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Theses Doctoral

A Visual Narrative Investigation of the Embodied Identities of Ethnic Minority Female PE Teachers Who Work in Predominantly White Contexts

Simon, Mara

Ethnic minority female physical education (PE) teachers who work in predominantly white schools may face multiple forms of marginalization and oppression due to the embodiment of a racialized and gendered identity which is positioned as “other” within PE contexts. A significant gap exists between diversifying teacher and student populations, thus warranting an examination of how sociocultural factors impact a teacher’s identity. Purpose: To explore how race and gender intersect in the embodied identities of ethnic minority female PE teachers in predominantly white schools in the United States. Methods: This study used narrative and visual research methods from a constructivist paradigmatic lens and followed guidelines for narrative-based, semi-structured, and conversational interviews coupled with photo elicitation. Results: The pilot study demonstrated how participants often felt isolated and uncomfortable in their schools, actively seeking out other ethnic minorities to make meaningful connections and validate their embodied identities. The full study indicated that participants enacted colorblind discourses in order to assimilate into their school settings yet also experienced internal conflict over their super-visibility as minority members within white majoritarian schools. Finally, the full study illustrated participants’ self-affirming strategies and resilience in working for social justice within their predominantly white school contexts, and how notions of transformational resistance sustained their commitment to furthering the field of PE towards more inclusive and critical pedagogies. Discussion: This research demonstrated how schools are often sites of continued racialized marginalization for ethnic minority community members and served as an important reminder that future research should avoid enacting a “deficit” or “savior” position when examining issues of racial inequality. Instead, it is imperative that scholarship in the field employ an agentic perspective which recognizes the autonomy of its subjects in reframing their experiences towards empowerment. The agency of “othered” school community members should be centered within the notion of schools as sites of marginalizing pedagogies for research that aims to destabilize dominant discourses and disrupt the resulting oppression embedded within the educational system in the United States.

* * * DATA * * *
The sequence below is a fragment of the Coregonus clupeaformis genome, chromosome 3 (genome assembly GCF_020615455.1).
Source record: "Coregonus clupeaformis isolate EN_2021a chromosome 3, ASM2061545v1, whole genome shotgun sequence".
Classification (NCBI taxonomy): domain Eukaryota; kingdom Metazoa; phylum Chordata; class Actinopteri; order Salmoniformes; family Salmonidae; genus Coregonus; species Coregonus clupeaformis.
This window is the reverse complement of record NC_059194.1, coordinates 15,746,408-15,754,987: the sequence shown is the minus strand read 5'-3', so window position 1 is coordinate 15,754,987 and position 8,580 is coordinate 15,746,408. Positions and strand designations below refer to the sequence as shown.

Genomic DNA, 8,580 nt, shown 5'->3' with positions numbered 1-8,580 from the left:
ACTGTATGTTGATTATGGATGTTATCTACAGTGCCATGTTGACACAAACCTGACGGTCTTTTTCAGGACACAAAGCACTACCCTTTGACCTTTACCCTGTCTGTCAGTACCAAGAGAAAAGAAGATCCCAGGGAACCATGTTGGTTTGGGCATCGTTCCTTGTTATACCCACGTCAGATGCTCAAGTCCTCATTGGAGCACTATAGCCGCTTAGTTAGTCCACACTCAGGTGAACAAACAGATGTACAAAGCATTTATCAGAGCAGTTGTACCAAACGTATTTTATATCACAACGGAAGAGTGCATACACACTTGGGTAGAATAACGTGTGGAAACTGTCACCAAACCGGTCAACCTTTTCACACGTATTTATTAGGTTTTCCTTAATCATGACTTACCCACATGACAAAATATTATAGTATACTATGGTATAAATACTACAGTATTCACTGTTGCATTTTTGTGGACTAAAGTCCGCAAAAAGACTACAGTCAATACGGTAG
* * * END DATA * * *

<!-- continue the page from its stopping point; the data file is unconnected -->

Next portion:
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More About This Work

Academic Units
Biobehavioral Sciences
Thesis Advisors
Azzarito, Laura
Degree
Ed.D., Teachers College, Columbia University
Published Here
June 3, 2018
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